When you activate an angel, each card has an effect that comes into play when you flip it over, so in the case of Michael, when he is activated, one point is added to your power meter. Each angel has different abilities, some allow you to score points when other angels get to the other side of the board, others reduce the cost of scripts.
In all of the gameplays that I’ve done with Regnum Angelica, at no point did I feel that I was unfairly beat. The game was balanced for me. Everything is literally laid out on the table. You can plan ahead because you can see what is coming. You look at your hand, check your angels, pillars or scripts and then place them down and hope that your opponent would do the same thing to you when it is their turn. The tension mounts as you pull off the combos and your angels race up the board only to be stopped at the last moment.
Gameplay – Combat
This leads on nicely to the combat aspect of the game. On each card is an 8 point compass that depicts four symbols
What could be simpler than a rock, paper, scissors mechanic for resolving combat?
Water > Fire
Fire > Earth
Earth > Water
Infinity > Fire, Water and Earth
Huh, what? Infinity? – Yes, on a few select cards, namely the top dogs (Gabriel and Beelzebub), their compass is comprised of the infinity symbol. Which means that they can beat each other in combat as they both neutralise each other. The other way to banish these two top dogs is by the use of the Exile script.
As the angels get into position around the board and meet each other, the cardinal point that connects the two cards is the element that gets compared. And that’s it in a nut shell. The only two caveats to the resolving of the combat is if an element meets another element, then they are tied. Once they are tied, then the score/rank of the card comes into play and the highest ranking angel wins. However, if they are both ranked equally, then they destroy each other on the battlefield and are banished to the void.
Sounds simple, not quite – Another element to combat is the use of pillars. Provided that a player has enough power, they can assign a pillar (or shield) of a certain element to provide an extra layer of protection. If an angel meets a shielded angel, then the pillar has to be resolved first and destroyed which leaves the attacking angel potentially vulnerable.
You can see how you really have to think ahead and plan how you are going to attack and with whom.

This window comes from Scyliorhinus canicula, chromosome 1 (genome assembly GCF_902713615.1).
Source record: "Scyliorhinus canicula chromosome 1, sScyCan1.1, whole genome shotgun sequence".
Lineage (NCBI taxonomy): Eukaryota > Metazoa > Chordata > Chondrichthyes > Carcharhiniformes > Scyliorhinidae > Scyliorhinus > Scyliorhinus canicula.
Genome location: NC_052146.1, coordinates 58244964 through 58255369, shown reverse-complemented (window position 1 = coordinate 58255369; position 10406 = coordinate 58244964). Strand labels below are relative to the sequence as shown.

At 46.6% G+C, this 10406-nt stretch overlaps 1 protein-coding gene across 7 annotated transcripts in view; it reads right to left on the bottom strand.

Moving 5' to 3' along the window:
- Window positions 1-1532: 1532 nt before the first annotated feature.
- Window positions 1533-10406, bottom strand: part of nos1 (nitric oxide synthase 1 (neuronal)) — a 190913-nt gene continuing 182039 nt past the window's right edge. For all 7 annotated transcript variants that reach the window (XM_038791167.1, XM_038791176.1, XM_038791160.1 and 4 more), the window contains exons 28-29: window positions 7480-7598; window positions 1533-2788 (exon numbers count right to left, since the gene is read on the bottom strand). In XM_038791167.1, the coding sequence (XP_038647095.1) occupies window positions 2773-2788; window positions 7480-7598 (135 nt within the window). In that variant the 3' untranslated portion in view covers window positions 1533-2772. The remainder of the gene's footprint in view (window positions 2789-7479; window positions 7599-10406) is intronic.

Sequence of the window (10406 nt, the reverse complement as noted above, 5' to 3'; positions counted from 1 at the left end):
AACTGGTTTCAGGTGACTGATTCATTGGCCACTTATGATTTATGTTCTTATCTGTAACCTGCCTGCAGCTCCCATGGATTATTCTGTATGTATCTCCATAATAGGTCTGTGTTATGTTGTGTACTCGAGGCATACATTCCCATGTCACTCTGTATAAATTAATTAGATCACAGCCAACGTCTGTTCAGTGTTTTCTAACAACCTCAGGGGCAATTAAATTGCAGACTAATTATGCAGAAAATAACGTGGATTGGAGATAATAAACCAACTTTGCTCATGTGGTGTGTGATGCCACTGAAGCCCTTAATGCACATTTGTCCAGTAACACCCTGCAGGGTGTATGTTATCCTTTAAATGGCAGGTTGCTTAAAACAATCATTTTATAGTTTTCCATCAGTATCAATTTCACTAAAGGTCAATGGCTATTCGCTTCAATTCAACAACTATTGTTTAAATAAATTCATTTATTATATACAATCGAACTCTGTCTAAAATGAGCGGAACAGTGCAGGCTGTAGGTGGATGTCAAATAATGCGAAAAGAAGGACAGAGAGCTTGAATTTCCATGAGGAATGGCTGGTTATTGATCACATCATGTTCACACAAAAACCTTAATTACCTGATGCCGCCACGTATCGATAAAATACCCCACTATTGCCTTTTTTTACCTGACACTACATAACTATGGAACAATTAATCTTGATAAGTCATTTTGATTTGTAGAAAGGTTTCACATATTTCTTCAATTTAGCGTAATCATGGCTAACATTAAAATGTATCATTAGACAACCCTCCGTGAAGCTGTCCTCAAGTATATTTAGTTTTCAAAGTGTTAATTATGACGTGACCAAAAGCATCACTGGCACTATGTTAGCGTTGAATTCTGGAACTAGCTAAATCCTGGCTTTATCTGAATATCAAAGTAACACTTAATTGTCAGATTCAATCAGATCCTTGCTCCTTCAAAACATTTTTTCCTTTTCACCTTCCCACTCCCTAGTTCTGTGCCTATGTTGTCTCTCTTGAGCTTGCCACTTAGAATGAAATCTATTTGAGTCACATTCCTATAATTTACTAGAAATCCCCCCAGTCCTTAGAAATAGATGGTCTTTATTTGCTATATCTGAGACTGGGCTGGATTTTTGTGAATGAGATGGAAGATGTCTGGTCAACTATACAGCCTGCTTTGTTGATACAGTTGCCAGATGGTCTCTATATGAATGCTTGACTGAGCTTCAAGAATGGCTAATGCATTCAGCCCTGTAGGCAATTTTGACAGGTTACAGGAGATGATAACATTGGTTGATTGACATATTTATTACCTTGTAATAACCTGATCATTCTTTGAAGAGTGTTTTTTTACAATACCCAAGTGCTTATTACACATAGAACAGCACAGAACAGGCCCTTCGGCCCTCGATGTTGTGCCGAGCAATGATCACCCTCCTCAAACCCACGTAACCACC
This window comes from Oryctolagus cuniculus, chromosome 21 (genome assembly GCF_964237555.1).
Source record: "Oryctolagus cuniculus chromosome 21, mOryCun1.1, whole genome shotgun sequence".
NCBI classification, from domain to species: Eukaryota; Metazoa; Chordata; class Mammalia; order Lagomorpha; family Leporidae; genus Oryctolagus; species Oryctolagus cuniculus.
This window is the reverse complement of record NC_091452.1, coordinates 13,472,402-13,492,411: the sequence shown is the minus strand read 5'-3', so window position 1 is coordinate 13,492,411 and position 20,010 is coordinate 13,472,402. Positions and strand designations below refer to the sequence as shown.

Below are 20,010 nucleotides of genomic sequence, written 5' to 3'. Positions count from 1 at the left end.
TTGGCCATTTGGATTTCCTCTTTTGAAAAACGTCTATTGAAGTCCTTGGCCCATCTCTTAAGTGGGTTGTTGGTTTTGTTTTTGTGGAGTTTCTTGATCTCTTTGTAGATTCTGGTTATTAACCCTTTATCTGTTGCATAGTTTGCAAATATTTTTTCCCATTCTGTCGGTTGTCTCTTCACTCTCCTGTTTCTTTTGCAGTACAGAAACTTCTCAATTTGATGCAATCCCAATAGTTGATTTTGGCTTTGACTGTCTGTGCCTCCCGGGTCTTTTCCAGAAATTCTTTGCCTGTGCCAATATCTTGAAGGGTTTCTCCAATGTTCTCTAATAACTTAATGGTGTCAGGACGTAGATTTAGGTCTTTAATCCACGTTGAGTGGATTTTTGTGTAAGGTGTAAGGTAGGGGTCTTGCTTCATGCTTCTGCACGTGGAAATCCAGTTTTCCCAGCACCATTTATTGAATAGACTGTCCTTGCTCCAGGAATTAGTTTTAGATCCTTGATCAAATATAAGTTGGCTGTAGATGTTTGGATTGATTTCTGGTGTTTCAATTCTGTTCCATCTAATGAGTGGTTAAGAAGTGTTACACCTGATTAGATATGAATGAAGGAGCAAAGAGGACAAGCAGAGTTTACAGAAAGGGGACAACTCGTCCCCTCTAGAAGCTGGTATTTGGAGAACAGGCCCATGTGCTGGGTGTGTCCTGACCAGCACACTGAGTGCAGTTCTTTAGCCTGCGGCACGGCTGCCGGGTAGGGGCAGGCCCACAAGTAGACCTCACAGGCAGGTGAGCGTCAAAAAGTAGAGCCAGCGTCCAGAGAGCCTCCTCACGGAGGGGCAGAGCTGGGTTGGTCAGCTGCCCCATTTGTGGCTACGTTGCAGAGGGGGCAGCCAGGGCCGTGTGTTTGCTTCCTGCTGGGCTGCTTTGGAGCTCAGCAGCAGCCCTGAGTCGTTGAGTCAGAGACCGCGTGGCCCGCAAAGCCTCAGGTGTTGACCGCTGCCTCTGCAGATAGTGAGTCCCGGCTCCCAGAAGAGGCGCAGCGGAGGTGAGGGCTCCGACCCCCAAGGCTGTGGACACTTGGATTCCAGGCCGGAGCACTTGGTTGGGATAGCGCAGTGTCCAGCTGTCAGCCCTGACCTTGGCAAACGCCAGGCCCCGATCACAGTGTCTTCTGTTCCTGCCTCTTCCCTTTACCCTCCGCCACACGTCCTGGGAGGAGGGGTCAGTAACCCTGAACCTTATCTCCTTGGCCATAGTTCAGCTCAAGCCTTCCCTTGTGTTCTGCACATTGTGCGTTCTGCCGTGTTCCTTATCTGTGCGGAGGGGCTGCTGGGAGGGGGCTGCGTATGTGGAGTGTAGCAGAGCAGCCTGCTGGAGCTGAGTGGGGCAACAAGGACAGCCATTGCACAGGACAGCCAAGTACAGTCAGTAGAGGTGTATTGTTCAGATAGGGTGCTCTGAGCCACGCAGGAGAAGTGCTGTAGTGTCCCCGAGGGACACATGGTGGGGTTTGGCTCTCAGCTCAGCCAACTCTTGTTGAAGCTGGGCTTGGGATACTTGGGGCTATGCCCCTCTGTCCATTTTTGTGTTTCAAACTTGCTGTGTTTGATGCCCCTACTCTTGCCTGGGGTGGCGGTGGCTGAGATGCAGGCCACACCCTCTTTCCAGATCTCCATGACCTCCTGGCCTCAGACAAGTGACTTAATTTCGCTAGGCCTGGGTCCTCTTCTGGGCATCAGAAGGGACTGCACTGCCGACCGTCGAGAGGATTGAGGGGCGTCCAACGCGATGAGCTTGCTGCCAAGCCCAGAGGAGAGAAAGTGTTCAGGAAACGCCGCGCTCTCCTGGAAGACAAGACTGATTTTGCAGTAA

That’s pretty much it in terms of the game. It’s a nicely paced game where you’re moving angels up and down the board. You have to manage your power meter carefully (which resets after you score) and you get to drool over beautiful artwork.
The social interaction between players could be a case of ‘stare at cards, look at board, play cards, your turn’.
However, the wife and I don’t play like that, we talk and even discuss what’s going on the board. We joke about the angels that are travelling across the board. We even have a little bit of trash talk when we play the scripts
Me: ‘I’m going to banish Gabriel with this script’
Wife: You think so huh
Wife: ‘Denied’ as she plays her script that cancels my action and then goes on to play her exile card which sends my angel to the void
Me: Damn you! *with fists raised into the air*
It is a lot of fun and you will enjoy yourself and come back for more.
As I’ve said at the beginning of this review, I love this game and the fact that I didn’t even know about it until I saw it on Twitter, meant that I had to check it out. I went to BoardGame Geek, read the backstory (always a sucker for a good story/lore), drooled over the artwork and downloaded the Print and Play version. I’m so impressed that this game is on my wishlist of things for Santa to bring this Christmas.
The gameplay is good, it ticks along at a decent pace. The rules are simple to understand and combat is easy to resolve. After a while, we didn’t need the movement meeples as we could look at the power meter, see what angels we had on the board (maximum of 5 per side) and figure out what we needed to do. The player aid helped immensely.
It must be good as the wife said that she would love this game, she would play it again. That is a good recommendation, when it comes to board games, she’s a hard woman to please.
So what rating would I give this?
Easy to Understand – 4 halos out of 5
Setup – 4 halos out of 5
Game Footprint (Table space) – 3 halos out of 5 (Smaller footprint gets higher points)
Social Interaction – 3 halos out of 5
Theme – 5 halos out of 5
Fun Factor – 4 halos out of 5
Kid Friendly – 3 halos out of 5